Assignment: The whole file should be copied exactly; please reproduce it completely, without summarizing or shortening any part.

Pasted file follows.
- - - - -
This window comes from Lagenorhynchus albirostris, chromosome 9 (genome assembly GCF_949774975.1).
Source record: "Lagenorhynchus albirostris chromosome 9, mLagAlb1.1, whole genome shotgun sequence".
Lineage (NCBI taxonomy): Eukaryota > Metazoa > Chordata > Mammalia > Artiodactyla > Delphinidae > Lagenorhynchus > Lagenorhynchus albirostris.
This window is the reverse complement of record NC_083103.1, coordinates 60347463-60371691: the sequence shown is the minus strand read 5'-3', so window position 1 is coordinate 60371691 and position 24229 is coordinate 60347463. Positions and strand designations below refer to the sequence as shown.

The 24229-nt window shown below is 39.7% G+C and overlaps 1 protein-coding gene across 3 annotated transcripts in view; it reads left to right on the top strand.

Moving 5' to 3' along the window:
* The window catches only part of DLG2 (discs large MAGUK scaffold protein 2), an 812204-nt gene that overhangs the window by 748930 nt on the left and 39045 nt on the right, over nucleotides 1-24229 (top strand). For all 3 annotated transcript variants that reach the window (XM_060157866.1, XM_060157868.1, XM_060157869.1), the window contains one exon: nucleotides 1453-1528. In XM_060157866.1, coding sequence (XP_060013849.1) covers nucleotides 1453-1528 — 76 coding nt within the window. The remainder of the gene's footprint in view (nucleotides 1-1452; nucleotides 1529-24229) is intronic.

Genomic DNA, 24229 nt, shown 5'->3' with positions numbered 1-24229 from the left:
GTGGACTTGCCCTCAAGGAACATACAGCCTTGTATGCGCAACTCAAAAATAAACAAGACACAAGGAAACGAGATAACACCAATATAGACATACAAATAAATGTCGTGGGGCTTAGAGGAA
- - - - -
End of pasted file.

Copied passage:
This window comes from Lagenorhynchus albirostris, chromosome 9 (genome assembly GCF_949774975.1).
Source record: "Lagenorhynchus albirostris chromosome 9, mLagAlb1.1, whole genome shotgun sequence".
Lineage (NCBI taxonomy): Eukaryota > Metazoa > Chordata > Mammalia > Artiodactyla > Delphinidae > Lagenorhynchus > Lagenorhynchus albirostris.
This window is the reverse complement of record NC_083103.1, coordinates 60347463-60371691: the sequence shown is the minus strand read 5'-3', so window position 1 is coordinate 60371691 and position 24229 is coordinate 60347463. Positions and strand designations below refer to the sequence as shown.

The 24229-nt window shown below is 39.7% G+C and overlaps 1 protein-coding gene across 3 annotated transcripts in view; it reads left to right on the top strand.

Moving 5' to 3' along the window:
* The window catches only part of DLG2 (discs large MAGUK scaffold protein 2), an 812204-nt gene that overhangs the window by 748930 nt on the left and 39045 nt on the right, over nucleotides 1-24229 (top strand). For all 3 annotated transcript variants that reach the window (XM_060157866.1, XM_060157868.1, XM_060157869.1), the window contains one exon: nucleotides 1453-1528. In XM_060157866.1, coding sequence (XP_060013849.1) covers nucleotides 1453-1528 — 76 coding nt within the window. The remainder of the gene's footprint in view (nucleotides 1-1452; nucleotides 1529-24229) is intronic.

Genomic DNA, 24229 nt, shown 5'->3' with positions numbered 1-24229 from the left:
GTGGACTTGCCCTCAAGGAACATACAGCCTTGTATGCGCAACTCAAAAATAAACAAGACACAAGGAAACGAGATAACACCAATATAGACATACAAATAAATGTCGTGGGGCTTAGAGGAA